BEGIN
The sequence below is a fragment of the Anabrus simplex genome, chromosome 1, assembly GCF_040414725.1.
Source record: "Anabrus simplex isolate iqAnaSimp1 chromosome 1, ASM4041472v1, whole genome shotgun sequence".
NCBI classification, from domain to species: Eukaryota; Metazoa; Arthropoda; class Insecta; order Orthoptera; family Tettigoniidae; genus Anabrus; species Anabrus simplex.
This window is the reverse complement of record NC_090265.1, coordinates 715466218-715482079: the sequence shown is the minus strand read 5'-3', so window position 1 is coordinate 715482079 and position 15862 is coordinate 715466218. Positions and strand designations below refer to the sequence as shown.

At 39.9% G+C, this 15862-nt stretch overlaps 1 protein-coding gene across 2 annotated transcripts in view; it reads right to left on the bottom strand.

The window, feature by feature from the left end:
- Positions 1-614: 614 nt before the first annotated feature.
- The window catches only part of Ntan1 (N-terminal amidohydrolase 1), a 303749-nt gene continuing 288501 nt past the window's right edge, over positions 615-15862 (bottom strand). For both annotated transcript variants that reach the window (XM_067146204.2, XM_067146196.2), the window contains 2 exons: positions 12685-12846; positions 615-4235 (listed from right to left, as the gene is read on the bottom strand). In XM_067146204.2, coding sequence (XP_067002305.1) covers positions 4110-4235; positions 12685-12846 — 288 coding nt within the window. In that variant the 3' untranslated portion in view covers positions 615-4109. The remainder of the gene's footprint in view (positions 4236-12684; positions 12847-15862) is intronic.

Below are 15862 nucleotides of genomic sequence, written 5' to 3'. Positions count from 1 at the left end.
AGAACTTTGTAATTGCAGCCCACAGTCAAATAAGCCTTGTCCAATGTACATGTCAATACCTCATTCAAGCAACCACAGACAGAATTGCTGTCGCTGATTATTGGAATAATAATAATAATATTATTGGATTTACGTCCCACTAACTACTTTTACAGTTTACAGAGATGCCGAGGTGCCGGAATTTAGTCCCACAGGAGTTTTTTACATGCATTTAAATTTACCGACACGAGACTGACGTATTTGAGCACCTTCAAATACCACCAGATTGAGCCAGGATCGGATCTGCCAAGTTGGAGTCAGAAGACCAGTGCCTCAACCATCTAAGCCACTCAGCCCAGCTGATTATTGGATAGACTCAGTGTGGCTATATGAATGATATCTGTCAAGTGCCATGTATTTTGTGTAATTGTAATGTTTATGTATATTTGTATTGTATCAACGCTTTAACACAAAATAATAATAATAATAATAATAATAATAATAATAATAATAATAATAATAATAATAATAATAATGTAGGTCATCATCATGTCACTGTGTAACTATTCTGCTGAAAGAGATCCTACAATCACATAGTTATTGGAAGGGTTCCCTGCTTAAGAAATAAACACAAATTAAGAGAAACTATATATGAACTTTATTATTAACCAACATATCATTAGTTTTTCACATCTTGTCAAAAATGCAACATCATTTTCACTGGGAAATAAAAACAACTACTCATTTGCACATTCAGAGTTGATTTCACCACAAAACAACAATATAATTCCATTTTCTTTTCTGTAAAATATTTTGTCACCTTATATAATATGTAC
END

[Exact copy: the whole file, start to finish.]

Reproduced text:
The sequence below is a fragment of the Anabrus simplex genome, chromosome 1, assembly GCF_040414725.1.
Source record: "Anabrus simplex isolate iqAnaSimp1 chromosome 1, ASM4041472v1, whole genome shotgun sequence".
NCBI classification, from domain to species: Eukaryota; Metazoa; Arthropoda; class Insecta; order Orthoptera; family Tettigoniidae; genus Anabrus; species Anabrus simplex.
This window is the reverse complement of record NC_090265.1, coordinates 715466218-715482079: the sequence shown is the minus strand read 5'-3', so window position 1 is coordinate 715482079 and position 15862 is coordinate 715466218. Positions and strand designations below refer to the sequence as shown.

At 39.9% G+C, this 15862-nt stretch overlaps 1 protein-coding gene across 2 annotated transcripts in view; it reads right to left on the bottom strand.

The window, feature by feature from the left end:
- Positions 1-614: 614 nt before the first annotated feature.
- The window catches only part of Ntan1 (N-terminal amidohydrolase 1), a 303749-nt gene continuing 288501 nt past the window's right edge, over positions 615-15862 (bottom strand). For both annotated transcript variants that reach the window (XM_067146204.2, XM_067146196.2), the window contains 2 exons: positions 12685-12846; positions 615-4235 (listed from right to left, as the gene is read on the bottom strand). In XM_067146204.2, coding sequence (XP_067002305.1) covers positions 4110-4235; positions 12685-12846 — 288 coding nt within the window. In that variant the 3' untranslated portion in view covers positions 615-4109. The remainder of the gene's footprint in view (positions 4236-12684; positions 12847-15862) is intronic.

Below are 15862 nucleotides of genomic sequence, written 5' to 3'. Positions count from 1 at the left end.
AGAACTTTGTAATTGCAGCCCACAGTCAAATAAGCCTTGTCCAATGTACATGTCAATACCTCATTCAAGCAACCACAGACAGAATTGCTGTCGCTGATTATTGGAATAATAATAATAATATTATTGGATTTACGTCCCACTAACTACTTTTACAGTTTACAGAGATGCCGAGGTGCCGGAATTTAGTCCCACAGGAGTTTTTTACATGCATTTAAATTTACCGACACGAGACTGACGTATTTGAGCACCTTCAAATACCACCAGATTGAGCCAGGATCGGATCTGCCAAGTTGGAGTCAGAAGACCAGTGCCTCAACCATCTAAGCCACTCAGCCCAGCTGATTATTGGATAGACTCAGTGTGGCTATATGAATGATATCTGTCAAGTGCCATGTATTTTGTGTAATTGTAATGTTTATGTATATTTGTATTGTATCAACGCTTTAACACAAAATAATAATAATAATAATAATAATAATAATAATAATAATAATAATAATAATAATAATAATAATGTAGGTCATCATCATGTCACTGTGTAACTATTCTGCTGAAAGAGATCCTACAATCACATAGTTATTGGAAGGGTTCCCTGCTTAAGAAATAAACACAAATTAAGAGAAACTATATATGAACTTTATTATTAACCAACATATCATTAGTTTTTCACATCTTGTCAAAAATGCAACATCATTTTCACTGGGAAATAAAAACAACTACTCATTTGCACATTCAGAGTTGATTTCACCACAAAACAACAATATAATTCCATTTTCTTTTCTGTAAAATATTTTGTCACCTTATATAATATGTAC